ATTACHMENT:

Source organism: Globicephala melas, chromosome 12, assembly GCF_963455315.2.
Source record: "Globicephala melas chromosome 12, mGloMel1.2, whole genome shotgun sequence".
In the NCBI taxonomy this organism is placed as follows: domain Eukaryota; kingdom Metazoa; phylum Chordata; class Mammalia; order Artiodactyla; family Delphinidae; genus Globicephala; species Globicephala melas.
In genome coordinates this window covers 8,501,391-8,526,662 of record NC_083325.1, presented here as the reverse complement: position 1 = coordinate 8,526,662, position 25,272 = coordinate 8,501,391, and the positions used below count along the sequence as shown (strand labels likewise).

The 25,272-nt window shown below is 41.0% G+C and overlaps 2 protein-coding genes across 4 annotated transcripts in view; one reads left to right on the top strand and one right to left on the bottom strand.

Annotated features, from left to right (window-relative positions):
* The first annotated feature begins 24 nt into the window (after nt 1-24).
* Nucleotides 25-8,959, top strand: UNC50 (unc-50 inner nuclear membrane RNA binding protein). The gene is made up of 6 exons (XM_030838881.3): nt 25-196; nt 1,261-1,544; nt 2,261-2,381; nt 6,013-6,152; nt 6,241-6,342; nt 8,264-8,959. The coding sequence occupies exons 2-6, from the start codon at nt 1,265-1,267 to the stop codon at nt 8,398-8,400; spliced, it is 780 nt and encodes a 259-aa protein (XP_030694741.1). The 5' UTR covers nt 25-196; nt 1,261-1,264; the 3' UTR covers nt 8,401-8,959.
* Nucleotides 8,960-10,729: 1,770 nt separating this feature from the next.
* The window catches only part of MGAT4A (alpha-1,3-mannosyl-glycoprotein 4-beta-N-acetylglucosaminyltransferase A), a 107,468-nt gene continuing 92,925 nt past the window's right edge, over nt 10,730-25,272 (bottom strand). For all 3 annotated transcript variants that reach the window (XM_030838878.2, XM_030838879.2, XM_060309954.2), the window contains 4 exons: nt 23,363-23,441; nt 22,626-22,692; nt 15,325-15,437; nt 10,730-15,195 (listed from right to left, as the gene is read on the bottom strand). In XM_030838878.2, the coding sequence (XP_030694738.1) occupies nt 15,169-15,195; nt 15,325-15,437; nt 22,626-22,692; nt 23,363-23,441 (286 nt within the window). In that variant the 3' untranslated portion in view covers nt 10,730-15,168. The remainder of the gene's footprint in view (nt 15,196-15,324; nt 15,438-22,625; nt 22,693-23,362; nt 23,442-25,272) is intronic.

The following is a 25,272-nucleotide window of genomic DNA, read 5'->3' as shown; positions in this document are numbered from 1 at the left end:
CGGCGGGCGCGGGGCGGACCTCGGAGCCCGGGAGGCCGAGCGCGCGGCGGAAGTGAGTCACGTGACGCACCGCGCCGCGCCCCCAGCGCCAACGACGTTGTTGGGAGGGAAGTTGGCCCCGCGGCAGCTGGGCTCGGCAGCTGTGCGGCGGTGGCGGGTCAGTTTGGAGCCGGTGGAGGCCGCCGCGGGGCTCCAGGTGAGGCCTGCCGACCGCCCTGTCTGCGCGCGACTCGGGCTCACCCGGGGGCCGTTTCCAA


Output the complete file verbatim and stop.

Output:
Source organism: Globicephala melas, chromosome 12, assembly GCF_963455315.2.
Source record: "Globicephala melas chromosome 12, mGloMel1.2, whole genome shotgun sequence".
In the NCBI taxonomy this organism is placed as follows: domain Eukaryota; kingdom Metazoa; phylum Chordata; class Mammalia; order Artiodactyla; family Delphinidae; genus Globicephala; species Globicephala melas.
In genome coordinates this window covers 8,501,391-8,526,662 of record NC_083325.1, presented here as the reverse complement: position 1 = coordinate 8,526,662, position 25,272 = coordinate 8,501,391, and the positions used below count along the sequence as shown (strand labels likewise).

The 25,272-nt window shown below is 41.0% G+C and overlaps 2 protein-coding genes across 4 annotated transcripts in view; one reads left to right on the top strand and one right to left on the bottom strand.

Annotated features, from left to right (window-relative positions):
* The first annotated feature begins 24 nt into the window (after nt 1-24).
* Nucleotides 25-8,959, top strand: UNC50 (unc-50 inner nuclear membrane RNA binding protein). The gene is made up of 6 exons (XM_030838881.3): nt 25-196; nt 1,261-1,544; nt 2,261-2,381; nt 6,013-6,152; nt 6,241-6,342; nt 8,264-8,959. The coding sequence occupies exons 2-6, from the start codon at nt 1,265-1,267 to the stop codon at nt 8,398-8,400; spliced, it is 780 nt and encodes a 259-aa protein (XP_030694741.1). The 5' UTR covers nt 25-196; nt 1,261-1,264; the 3' UTR covers nt 8,401-8,959.
* Nucleotides 8,960-10,729: 1,770 nt separating this feature from the next.
* The window catches only part of MGAT4A (alpha-1,3-mannosyl-glycoprotein 4-beta-N-acetylglucosaminyltransferase A), a 107,468-nt gene continuing 92,925 nt past the window's right edge, over nt 10,730-25,272 (bottom strand). For all 3 annotated transcript variants that reach the window (XM_030838878.2, XM_030838879.2, XM_060309954.2), the window contains 4 exons: nt 23,363-23,441; nt 22,626-22,692; nt 15,325-15,437; nt 10,730-15,195 (listed from right to left, as the gene is read on the bottom strand). In XM_030838878.2, the coding sequence (XP_030694738.1) occupies nt 15,169-15,195; nt 15,325-15,437; nt 22,626-22,692; nt 23,363-23,441 (286 nt within the window). In that variant the 3' untranslated portion in view covers nt 10,730-15,168. The remainder of the gene's footprint in view (nt 15,196-15,324; nt 15,438-22,625; nt 22,693-23,362; nt 23,442-25,272) is intronic.

The following is a 25,272-nucleotide window of genomic DNA, read 5'->3' as shown; positions in this document are numbered from 1 at the left end:
CGGCGGGCGCGGGGCGGACCTCGGAGCCCGGGAGGCCGAGCGCGCGGCGGAAGTGAGTCACGTGACGCACCGCGCCGCGCCCCCAGCGCCAACGACGTTGTTGGGAGGGAAGTTGGCCCCGCGGCAGCTGGGCTCGGCAGCTGTGCGGCGGTGGCGGGTCAGTTTGGAGCCGGTGGAGGCCGCCGCGGGGCTCCAGGTGAGGCCTGCCGACCGCCCTGTCTGCGCGCGACTCGGGCTCACCCGGGGGCCGTTTCCAA